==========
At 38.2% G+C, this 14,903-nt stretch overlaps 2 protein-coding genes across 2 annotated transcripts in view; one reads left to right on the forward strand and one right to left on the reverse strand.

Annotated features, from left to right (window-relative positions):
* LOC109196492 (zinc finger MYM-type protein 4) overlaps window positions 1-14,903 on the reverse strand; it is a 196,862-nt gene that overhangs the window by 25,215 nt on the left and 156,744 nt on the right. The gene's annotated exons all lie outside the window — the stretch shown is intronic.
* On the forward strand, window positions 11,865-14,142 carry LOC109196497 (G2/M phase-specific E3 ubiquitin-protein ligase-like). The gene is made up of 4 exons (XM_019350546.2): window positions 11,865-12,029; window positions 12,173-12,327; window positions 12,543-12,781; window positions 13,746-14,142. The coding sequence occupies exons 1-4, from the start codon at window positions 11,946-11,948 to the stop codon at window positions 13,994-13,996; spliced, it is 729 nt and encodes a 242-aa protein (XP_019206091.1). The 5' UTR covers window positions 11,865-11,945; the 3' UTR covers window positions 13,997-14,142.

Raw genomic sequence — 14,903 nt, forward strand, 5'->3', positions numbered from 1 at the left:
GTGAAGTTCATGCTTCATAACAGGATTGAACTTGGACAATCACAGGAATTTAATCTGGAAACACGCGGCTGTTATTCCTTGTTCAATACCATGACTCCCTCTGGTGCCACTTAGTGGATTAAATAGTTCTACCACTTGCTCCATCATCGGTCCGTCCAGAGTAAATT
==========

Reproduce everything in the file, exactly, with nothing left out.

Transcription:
At 38.2% G+C, this 14,903-nt stretch overlaps 2 protein-coding genes across 2 annotated transcripts in view; one reads left to right on the forward strand and one right to left on the reverse strand.

Annotated features, from left to right (window-relative positions):
* LOC109196492 (zinc finger MYM-type protein 4) overlaps window positions 1-14,903 on the reverse strand; it is a 196,862-nt gene that overhangs the window by 25,215 nt on the left and 156,744 nt on the right. The gene's annotated exons all lie outside the window — the stretch shown is intronic.
* On the forward strand, window positions 11,865-14,142 carry LOC109196497 (G2/M phase-specific E3 ubiquitin-protein ligase-like). The gene is made up of 4 exons (XM_019350546.2): window positions 11,865-12,029; window positions 12,173-12,327; window positions 12,543-12,781; window positions 13,746-14,142. The coding sequence occupies exons 1-4, from the start codon at window positions 11,946-11,948 to the stop codon at window positions 13,994-13,996; spliced, it is 729 nt and encodes a 242-aa protein (XP_019206091.1). The 5' UTR covers window positions 11,865-11,945; the 3' UTR covers window positions 13,997-14,142.

Raw genomic sequence — 14,903 nt, forward strand, 5'->3', positions numbered from 1 at the left:
GTGAAGTTCATGCTTCATAACAGGATTGAACTTGGACAATCACAGGAATTTAATCTGGAAACACGCGGCTGTTATTCCTTGTTCAATACCATGACTCCCTCTGGTGCCACTTAGTGGATTAAATAGTTCTACCACTTGCTCCATCATCGGTCCGTCCAGAGTAAATT